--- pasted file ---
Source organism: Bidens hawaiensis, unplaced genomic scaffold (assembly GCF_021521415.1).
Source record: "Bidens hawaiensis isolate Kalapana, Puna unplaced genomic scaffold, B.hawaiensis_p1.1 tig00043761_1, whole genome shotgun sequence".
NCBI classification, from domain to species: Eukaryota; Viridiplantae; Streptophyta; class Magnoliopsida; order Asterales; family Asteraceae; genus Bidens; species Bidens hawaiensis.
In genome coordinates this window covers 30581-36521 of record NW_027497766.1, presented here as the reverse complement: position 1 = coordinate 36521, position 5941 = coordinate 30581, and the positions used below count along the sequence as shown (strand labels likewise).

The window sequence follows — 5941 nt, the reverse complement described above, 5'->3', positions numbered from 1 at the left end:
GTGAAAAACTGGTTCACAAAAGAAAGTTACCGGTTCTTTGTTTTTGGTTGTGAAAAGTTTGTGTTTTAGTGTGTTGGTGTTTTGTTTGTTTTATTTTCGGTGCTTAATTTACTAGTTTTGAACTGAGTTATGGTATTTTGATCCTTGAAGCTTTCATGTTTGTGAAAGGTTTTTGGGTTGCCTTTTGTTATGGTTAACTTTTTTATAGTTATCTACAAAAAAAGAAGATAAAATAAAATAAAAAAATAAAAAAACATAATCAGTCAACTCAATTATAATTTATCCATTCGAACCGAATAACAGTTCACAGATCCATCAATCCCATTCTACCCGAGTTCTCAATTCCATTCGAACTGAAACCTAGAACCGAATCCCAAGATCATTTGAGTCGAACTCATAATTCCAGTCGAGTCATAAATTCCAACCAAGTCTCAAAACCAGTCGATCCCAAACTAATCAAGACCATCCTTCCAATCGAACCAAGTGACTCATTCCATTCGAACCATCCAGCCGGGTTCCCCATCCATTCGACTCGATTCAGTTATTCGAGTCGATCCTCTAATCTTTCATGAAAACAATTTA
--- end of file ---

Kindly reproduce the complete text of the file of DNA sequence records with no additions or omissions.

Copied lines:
Source organism: Bidens hawaiensis, unplaced genomic scaffold (assembly GCF_021521415.1).
Source record: "Bidens hawaiensis isolate Kalapana, Puna unplaced genomic scaffold, B.hawaiensis_p1.1 tig00043761_1, whole genome shotgun sequence".
NCBI classification, from domain to species: Eukaryota; Viridiplantae; Streptophyta; class Magnoliopsida; order Asterales; family Asteraceae; genus Bidens; species Bidens hawaiensis.
In genome coordinates this window covers 30581-36521 of record NW_027497766.1, presented here as the reverse complement: position 1 = coordinate 36521, position 5941 = coordinate 30581, and the positions used below count along the sequence as shown (strand labels likewise).

The window sequence follows — 5941 nt, the reverse complement described above, 5'->3', positions numbered from 1 at the left end:
GTGAAAAACTGGTTCACAAAAGAAAGTTACCGGTTCTTTGTTTTTGGTTGTGAAAAGTTTGTGTTTTAGTGTGTTGGTGTTTTGTTTGTTTTATTTTCGGTGCTTAATTTACTAGTTTTGAACTGAGTTATGGTATTTTGATCCTTGAAGCTTTCATGTTTGTGAAAGGTTTTTGGGTTGCCTTTTGTTATGGTTAACTTTTTTATAGTTATCTACAAAAAAAGAAGATAAAATAAAATAAAAAAATAAAAAAACATAATCAGTCAACTCAATTATAATTTATCCATTCGAACCGAATAACAGTTCACAGATCCATCAATCCCATTCTACCCGAGTTCTCAATTCCATTCGAACTGAAACCTAGAACCGAATCCCAAGATCATTTGAGTCGAACTCATAATTCCAGTCGAGTCATAAATTCCAACCAAGTCTCAAAACCAGTCGATCCCAAACTAATCAAGACCATCCTTCCAATCGAACCAAGTGACTCATTCCATTCGAACCATCCAGCCGGGTTCCCCATCCATTCGACTCGATTCAGTTATTCGAGTCGATCCTCTAATCTTTCATGAAAACAATTTA